You have to be ok with not being ok.
As much as I say that, putting it into practice is a whole other ball game.
Recently, I’ve been trying to get all my locations set and I’ve been making some headway thanks to some amazingly supportive people all over North America (more on that on Friday :)). I have a lot of people I’m still waiting to hear back from…
And I’ve realized that I just have to be ok with not knowing.
…yes, I have to be, but I don’t know yet how to be.
I’m hoping the process is somewhat similar to becoming ok with not being ok in the depression realm of my life. When those sinking feelings come around now, I’m very much like Chris Brogan in that I alert those close to me, and focus on accepting that that’s just where I am at the moment. Then, I get outside and do stuff which almost always makes me feel a little better.
But this: this overwhelming uncertainty of not knowing what’s coming next. This swelling panic of forging new paths through the thick jungles of untraveled territory… I’m having a tough time with it.
So I’m going to talk myself through this right here with you all in hopes that it will help some of you who are just starting to adopt this acceptance as well. I’ll keep it open-ended so that it will work for all situations. Even if you don’t struggle with any diagnoses, this exercise can help you through those tough moments of uncertainty that threaten to beat us all down.
These are the steps toward acceptance that I’ve used with depression and anxiety, that I am hoping will also help me cope with this fear of uncertainty:
1. Recognize it
Whatever class of ovewhelm you’re experiencing, whether it be depression, anxiety, uncertainty or anything else, you must recognize it in order to move out of it.
It seems almost easier to push it away, to deny it. Call it something else like a bad day, or a few nights without enough sleep. Justify it away for too long and you’re lost in the land of denial without bread crumbs to find your way back.
It’s possible to deny away your situation so that you end up so far away from it that you don’t remember what you were denying in the first place, making the solution even more ethereal.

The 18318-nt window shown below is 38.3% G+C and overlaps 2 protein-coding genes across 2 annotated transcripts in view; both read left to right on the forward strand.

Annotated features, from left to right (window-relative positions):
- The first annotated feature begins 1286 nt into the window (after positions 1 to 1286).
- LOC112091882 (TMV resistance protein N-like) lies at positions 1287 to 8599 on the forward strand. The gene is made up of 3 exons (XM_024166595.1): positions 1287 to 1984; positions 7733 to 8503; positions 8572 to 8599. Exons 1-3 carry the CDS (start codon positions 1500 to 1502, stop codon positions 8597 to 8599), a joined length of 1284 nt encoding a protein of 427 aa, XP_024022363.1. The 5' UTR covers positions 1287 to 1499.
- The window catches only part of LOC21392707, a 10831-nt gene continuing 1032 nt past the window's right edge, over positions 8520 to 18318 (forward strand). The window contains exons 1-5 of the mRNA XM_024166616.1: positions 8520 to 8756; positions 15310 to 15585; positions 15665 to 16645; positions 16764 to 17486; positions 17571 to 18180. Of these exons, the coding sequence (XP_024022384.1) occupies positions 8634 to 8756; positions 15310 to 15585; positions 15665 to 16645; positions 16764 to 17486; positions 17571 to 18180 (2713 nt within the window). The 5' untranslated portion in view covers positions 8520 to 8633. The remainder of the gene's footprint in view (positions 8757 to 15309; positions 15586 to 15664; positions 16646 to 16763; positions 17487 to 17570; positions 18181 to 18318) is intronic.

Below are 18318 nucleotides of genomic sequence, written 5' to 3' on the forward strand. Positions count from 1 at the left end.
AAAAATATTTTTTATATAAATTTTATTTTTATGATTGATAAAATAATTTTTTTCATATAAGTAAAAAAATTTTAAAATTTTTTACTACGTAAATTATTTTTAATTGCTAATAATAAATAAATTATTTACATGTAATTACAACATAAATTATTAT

When you start to experience unease, get into the habit of looking within. What are you feeling and why? Recognize it for what it is and have the courage to say, “I am hurting/worried/terrified/panicking/dreading/etc.”
Recognizing and admitting to your feelings won’t give them power. In fact, it’s the opposite. It’s like taking out the flashlight when you’re afraid of the dark. If you see the shadows for what they are in the light, they’re not so scary any more.
2. Breathe into it
Take a few moments to just be with your feelings. Doing this will likely bring you up against some major internal resistance.
Your body will fight it.
Your mind will try to focus on something else or block it entirely.
Just breathe into it. Breathe into these feelings and let them be what they are for a moment, however overwhelming they may be.
3. It is what it is
Repeat: “This is just how it is right now, and that’s ok.”
Without placing judgment on your situation or feelings, simply accept that this is what you’re experiencing. Keep those deep breaths going, and find that core place within you to ground yourself in.
You’re still here. You’re still strong. These emotions won’t wash you away. Stick with it.
Repeat this however many times you need to until your breathing calms and you have the ability to see your emotions from the outside, knowing that they are just what they are at the moment. By accepting these feelings, you climb above them to gain a bird’s eye view. From here, you will likely find that this state is transitory.
This will pass, and you’ll make it through stronger for holding on.
4. Take action to do what you can
After you’ve grounded yourself through breathing, you will likely be more able and willing to take action to overcome it.
Go back to the first step and ask yourself again: What am I feeling right now and why?
Take that “why” and let it inform your next actions…
If you are feeling depressed or anxious, there may not be a distinct answer. That’s ok. There is a solution: get outside. Go do something that takes you away from this place you’re in right now. Go to a funny movie. Read a book at a park. Go to the gym. Meet a friend at a coffee shop.
Though moving may be the last thing you want to do right now, it is probably the best thing you could possibly do for your psyche.
If your “why” is a definite cause to your fear or anxiety, and you are truly doing everything you can to move forward on it, you just have to accept that this is how it has to be right now.
This is where we become ok with not being ok. That knowledge that you have taken action and you cannot control the result, can free you if you allow it to.
If you’re still having a hard time, try getting outside, like I recommended to those struggling with unprovoked emotions.
5. Beyond breathing it out
Remember, there is always someone here for you if you feel like it’s just past the point of breathing through it.
Don’t be afraid to reach out for help. Call that person who’s always there for you, or contact a counselor in your area. If it’s an emergency, call these people (who were paramount in my worst times).
Personally, I’m making time to go see my Dr. Pam this week. She’s my therapist and savior, and I almost always feel lighter coming out of there than I did walking in.
The important thing to remember is this: no matter how deep the feeling goes, or how heavy it may seem, you will make it through this.
Just keep breathing.
Next time on Strong Inside Out, we start talking dates for The 30×30 Project Tour! I’m coming to a city near you. Are you gonna come get strong with us? More next time…
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